When I received my first scholarship from the Osage Tribe for graduate work at Cornell, I asked my auntie how I could return the favor. She thought for a bit and then said, you’ll know when the time comes.
The time came while I was working on my doctorate. I had fostered a passion for science communication, and was keenly interested in how information is framed, particularly how science information is framed persuasively. While I was completing my coursework one of the faculty members invited me to take part in a writing program for American Indian high school students, funded by journalists. I was introduced to editors of the two largest Indian newspapers in the country—Tim Giago and Paul DeMain—and learned the back story of Indian press on and off the reservation.
Mark Trahant, a former editor with the Seattle Post Intelligencer, now a Kaiser Media Fellow, had been booted out of Navajo country because he criticized the tribal leadership at the time. Trahant learned that some tribal members didn’t want the newspaper to serve as a watchdog, monitoring local politics, but rather to play the role of the lap dog, quietly endorsing the status quo.
Indians struggled to maintain tribally based publications in the face of metaphorical and actual firings: Trahant was fired, and the Lakota newspaper offices were nearly burned to the ground.
Against this backdrop I decided to incorporate Indian publications in my studies of science communication. And while I was living in Wisconsin, I learned that the world’s largest mining company decided to build a copper mine on Indian territory near Ladysmith. The event brought together tribal members, ecologists, reporters, elected officials, business people and scientists, and I examined how news coverage framed the issue, and talked with editors about their role in communicating information locally.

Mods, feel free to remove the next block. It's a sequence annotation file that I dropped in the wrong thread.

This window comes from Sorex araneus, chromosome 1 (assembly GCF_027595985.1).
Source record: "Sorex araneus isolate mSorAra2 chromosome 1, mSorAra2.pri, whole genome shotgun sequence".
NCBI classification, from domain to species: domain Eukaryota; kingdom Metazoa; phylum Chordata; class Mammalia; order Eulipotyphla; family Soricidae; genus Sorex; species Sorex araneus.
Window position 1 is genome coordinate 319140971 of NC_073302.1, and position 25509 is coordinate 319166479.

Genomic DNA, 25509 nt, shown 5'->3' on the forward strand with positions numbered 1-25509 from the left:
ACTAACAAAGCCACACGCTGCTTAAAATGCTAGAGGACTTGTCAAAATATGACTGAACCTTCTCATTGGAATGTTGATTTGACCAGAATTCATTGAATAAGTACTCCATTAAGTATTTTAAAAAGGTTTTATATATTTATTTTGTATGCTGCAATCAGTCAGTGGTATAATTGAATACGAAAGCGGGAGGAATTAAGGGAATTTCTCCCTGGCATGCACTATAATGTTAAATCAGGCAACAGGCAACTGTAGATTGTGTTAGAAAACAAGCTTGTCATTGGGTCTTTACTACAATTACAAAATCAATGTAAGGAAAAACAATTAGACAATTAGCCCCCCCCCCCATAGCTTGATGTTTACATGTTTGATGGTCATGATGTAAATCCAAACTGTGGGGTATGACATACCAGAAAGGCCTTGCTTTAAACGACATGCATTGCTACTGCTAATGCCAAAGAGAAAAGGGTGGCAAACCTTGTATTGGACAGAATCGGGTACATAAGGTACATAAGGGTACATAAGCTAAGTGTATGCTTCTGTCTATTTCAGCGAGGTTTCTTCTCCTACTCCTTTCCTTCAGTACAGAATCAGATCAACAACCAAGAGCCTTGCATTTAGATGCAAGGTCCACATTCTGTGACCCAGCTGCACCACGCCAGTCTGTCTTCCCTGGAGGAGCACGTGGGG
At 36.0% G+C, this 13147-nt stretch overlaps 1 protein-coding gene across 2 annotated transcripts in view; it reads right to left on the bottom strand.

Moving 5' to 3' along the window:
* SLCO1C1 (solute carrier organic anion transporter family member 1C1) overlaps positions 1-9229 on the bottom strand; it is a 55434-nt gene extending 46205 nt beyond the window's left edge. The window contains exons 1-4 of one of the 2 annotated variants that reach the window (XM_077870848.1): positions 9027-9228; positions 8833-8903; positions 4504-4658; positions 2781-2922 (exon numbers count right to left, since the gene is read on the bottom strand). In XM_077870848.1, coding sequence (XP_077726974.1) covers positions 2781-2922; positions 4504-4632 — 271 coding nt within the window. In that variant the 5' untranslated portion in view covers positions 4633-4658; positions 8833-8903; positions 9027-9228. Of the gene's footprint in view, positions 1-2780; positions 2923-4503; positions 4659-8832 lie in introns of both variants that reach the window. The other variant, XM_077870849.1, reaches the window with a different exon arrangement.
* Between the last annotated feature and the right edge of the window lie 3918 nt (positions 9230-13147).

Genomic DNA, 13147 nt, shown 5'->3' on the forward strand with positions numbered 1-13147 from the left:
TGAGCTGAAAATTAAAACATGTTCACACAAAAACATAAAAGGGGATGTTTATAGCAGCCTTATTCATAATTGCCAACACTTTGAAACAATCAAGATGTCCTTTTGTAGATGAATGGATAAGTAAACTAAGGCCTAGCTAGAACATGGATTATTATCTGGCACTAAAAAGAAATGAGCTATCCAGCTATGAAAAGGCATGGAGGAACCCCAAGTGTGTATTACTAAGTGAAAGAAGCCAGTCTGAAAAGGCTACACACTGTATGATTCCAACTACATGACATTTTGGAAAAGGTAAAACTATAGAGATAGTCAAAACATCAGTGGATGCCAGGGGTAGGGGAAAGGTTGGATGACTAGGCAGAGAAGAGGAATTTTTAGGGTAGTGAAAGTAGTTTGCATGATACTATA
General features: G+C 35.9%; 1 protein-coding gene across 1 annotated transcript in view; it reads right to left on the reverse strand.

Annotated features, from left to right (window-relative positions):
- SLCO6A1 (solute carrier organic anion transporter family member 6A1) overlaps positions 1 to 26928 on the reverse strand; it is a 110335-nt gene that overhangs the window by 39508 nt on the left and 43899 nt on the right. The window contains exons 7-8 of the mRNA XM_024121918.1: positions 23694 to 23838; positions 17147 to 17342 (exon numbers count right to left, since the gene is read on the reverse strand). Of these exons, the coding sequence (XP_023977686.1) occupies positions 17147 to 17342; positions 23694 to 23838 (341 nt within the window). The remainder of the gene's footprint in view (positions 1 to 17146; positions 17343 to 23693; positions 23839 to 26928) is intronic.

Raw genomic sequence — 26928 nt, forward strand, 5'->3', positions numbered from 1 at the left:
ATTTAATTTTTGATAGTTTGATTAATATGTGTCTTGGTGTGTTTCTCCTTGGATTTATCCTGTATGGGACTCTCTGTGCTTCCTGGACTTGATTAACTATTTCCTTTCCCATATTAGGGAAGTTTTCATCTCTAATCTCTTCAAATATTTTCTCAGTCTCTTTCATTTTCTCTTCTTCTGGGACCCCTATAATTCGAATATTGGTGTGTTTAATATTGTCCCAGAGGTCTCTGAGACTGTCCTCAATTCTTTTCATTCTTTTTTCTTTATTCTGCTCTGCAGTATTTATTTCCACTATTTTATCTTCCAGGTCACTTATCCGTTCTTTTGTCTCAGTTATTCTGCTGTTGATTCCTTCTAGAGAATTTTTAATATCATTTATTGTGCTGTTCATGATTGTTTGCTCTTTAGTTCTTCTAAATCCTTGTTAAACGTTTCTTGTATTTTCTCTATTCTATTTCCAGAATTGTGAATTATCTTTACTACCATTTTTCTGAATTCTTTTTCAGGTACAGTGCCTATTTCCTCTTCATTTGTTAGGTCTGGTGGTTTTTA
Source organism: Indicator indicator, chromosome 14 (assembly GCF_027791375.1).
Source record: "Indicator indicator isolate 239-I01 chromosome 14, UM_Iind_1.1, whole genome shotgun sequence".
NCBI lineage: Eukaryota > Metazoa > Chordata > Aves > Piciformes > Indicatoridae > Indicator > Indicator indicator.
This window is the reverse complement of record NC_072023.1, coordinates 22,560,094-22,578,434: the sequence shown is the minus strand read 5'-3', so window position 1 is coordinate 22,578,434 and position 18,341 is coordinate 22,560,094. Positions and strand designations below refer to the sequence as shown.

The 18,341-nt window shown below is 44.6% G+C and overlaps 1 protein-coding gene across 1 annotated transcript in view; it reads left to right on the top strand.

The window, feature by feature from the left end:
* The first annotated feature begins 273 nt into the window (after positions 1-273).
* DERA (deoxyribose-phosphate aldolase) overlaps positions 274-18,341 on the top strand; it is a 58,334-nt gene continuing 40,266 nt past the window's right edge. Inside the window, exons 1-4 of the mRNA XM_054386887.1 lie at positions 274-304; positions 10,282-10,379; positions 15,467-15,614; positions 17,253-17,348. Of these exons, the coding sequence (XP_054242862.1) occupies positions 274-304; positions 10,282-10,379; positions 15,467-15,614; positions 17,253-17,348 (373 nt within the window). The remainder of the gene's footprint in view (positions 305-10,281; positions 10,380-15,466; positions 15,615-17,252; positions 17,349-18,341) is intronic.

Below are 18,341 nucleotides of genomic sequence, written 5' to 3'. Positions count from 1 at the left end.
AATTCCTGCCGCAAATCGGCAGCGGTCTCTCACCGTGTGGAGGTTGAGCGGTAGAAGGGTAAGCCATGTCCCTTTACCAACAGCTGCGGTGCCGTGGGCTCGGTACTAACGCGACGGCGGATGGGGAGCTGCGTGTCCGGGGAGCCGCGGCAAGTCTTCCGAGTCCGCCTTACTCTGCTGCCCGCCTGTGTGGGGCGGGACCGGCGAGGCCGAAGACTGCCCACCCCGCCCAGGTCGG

I spent a year collecting news articles, thanks to my graduate student partners Jan Lathrop and Benami Bacaltchuk. We pored through microfilm, collecting news articles about the mine from all quarters—mainstream, Indian and political press—and then coded the data looking for patterns.
My presumption was that coverage would vary depending on the type of community in which the newspaper is embedded. This stream of research looks at social structures rather than individual reporters. The local small-town Ladysmith paper unabashedly endorsed the copper mine, while the large Wisconsin daily newspaper engaged in traditional, mainstream, balanced reporting.
And, except for the Indian press, the Native American perspectives, when they were reported, were often relegated to the end of the article or to the back pages. In fact, when newspapers looked for balance—that is, when they reported the mining company’s views and then looked for an alternative view—the spokespeople tended to be local residents who opposed the mine or Green Party politicos. Frequently the Indian perspectives were silent or buried.
Since the 1990s Indians have become more visible and vocal due, in part, to the availability of the Internet. For example, you can find tribal positions on mining or repatriation by scouting the Internet for online tribal news.
Rather than relying on mainstream press to voice their claims, Indian tribes have seized their own channels, clearly pronouncing their views virtually.